|Utter banker: Mashaba in his Nedbank KeYona gear|
SAFA's head of communications Dominic Chimhavi, when asked about the national coach's decision to coach the amateurs less than 24 hours after the Nouakchott humiliation, said: "The Nedbank Keyona match is something we must definitely look at . It is NOT a SAFA-sanctioned event."
Incredibly, Mashaba took charge of Nedbank XI in their 2-0 defeat against Downs without SAFA's permission and insisted: "It was a day off for Bafana." He appeared entirely unfazed by his unsanctioned "second job" where his select side have yet to score a goal against the annual Nedbank Cup winners.
Further credibility was lost when Mashaba came out wearing his Bafana mantle and insisting: "We still have a 50-50 chance of qualifying for AFCON 2017" after seeing his side manage just one point against Group M minnows Gambia (0-0 at home) and Mauritania.
It appears Mashaba is NOT AWARE that only the group leaders qualify by right for AFCON next year in Gabon. Only the best runner-up from the 13 groups will join them. If it wasn't so serious, it would be laughable.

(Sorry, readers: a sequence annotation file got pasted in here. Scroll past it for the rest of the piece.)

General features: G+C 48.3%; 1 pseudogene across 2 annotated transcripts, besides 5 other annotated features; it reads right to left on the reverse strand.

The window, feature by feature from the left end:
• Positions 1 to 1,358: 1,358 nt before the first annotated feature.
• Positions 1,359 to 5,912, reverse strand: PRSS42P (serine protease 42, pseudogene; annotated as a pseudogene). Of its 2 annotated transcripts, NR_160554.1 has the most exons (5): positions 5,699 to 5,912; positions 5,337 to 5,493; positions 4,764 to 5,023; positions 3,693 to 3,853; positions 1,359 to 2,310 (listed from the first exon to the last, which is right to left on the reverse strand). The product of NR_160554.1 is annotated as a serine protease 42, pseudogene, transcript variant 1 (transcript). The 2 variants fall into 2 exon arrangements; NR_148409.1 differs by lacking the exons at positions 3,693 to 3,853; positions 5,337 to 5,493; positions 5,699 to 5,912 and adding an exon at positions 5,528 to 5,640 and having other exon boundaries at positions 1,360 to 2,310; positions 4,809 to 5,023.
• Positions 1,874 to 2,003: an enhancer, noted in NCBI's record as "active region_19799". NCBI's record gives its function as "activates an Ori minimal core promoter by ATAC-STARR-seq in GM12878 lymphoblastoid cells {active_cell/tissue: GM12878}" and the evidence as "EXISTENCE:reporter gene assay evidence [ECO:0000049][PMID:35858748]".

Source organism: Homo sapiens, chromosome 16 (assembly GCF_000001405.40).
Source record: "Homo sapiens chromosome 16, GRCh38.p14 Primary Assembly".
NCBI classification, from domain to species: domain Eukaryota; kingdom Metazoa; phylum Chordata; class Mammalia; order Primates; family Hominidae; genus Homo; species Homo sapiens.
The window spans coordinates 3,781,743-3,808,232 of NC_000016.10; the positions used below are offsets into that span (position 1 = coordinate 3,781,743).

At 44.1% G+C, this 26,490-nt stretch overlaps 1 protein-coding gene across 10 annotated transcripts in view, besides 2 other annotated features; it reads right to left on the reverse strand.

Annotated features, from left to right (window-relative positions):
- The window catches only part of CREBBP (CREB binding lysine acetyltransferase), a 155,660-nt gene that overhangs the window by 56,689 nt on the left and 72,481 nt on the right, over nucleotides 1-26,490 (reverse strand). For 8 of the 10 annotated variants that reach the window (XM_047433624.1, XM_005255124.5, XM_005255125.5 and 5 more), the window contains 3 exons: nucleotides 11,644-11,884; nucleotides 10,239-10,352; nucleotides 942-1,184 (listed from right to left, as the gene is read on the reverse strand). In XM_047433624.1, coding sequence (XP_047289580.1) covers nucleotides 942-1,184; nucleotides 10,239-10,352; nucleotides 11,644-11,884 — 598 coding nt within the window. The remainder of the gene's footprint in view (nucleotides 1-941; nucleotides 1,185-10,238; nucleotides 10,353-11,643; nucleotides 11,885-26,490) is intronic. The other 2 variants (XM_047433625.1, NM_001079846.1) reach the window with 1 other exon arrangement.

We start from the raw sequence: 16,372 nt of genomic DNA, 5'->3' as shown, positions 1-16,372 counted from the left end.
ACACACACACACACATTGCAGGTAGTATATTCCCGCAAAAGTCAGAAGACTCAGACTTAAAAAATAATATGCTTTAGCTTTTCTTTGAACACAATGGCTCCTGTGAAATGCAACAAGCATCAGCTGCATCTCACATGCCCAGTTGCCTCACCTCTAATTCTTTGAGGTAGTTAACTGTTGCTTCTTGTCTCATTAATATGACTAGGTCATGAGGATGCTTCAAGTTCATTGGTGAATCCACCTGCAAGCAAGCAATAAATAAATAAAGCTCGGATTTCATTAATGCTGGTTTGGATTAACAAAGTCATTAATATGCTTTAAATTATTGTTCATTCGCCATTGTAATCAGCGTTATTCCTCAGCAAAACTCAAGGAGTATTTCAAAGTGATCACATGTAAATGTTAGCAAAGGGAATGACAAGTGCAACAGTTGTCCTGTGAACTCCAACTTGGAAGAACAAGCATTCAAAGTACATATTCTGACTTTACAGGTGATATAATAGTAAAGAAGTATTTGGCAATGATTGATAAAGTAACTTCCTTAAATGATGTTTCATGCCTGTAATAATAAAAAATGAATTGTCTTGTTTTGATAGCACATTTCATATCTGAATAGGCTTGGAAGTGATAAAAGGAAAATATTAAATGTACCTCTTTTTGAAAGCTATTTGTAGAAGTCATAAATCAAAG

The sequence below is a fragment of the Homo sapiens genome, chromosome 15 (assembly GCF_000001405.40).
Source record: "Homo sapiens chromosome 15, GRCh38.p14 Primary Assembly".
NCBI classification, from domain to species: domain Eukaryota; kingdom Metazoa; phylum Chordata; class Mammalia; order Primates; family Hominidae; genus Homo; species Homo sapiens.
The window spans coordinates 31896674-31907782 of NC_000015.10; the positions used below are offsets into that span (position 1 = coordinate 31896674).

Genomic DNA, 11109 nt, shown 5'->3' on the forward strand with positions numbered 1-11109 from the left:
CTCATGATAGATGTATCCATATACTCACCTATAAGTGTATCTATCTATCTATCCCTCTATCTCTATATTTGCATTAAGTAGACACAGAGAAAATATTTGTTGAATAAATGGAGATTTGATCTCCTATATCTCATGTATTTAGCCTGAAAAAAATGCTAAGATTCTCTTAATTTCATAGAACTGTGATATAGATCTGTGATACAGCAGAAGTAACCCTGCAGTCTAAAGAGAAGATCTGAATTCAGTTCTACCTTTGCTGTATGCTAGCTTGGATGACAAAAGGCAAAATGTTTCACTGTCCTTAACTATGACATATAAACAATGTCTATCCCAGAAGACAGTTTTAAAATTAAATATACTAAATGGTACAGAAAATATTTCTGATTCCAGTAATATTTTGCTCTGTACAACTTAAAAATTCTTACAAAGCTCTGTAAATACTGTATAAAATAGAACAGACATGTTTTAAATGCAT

Bafana go in to their next two qualifiers against perfect group leaders Cameroon - who have NEVER lost a home qualifier in 30 years of African Nations Cup action - hoping to make up a FIVE-POINT deficit after the Indomitable Lions won 1-0 in Gambia on Sunday.
With Senegal to come tomorrow night in the Nelson Mandela Challenge at the Orlando Stadium, Mashaba insists: "We need to bounce back by scoring goals and winning, nothing else. I think winning the game tomorrow will change the mood. I was also happy that the mood was vibrant this morning playing on a field divided into three and combinations were there.”
Those are typical words from Mashaba, who has always insisted: "I'm doing a good job" in the face of overwhelming evidence to the contrary. The truth is, a friendly win over an under-strength Senegal means NOTHING.
Before South Africa’s disastrous 3-1 defeat in Mauritania on Saturday, he told us "We will win this one" and the nation was left reeling once more by perhaps the most inept, passionless performance yet from our national team.
On their own, I wouldn’t attack our BafanaBafana coach for his ridiculous outbursts of optimism. But taken in conjunction with his outpourings before AFCON, the home-based COSAFA Cup and his promise that his ailing side would top the FIFA rankings and win the World Cup, it has to stop.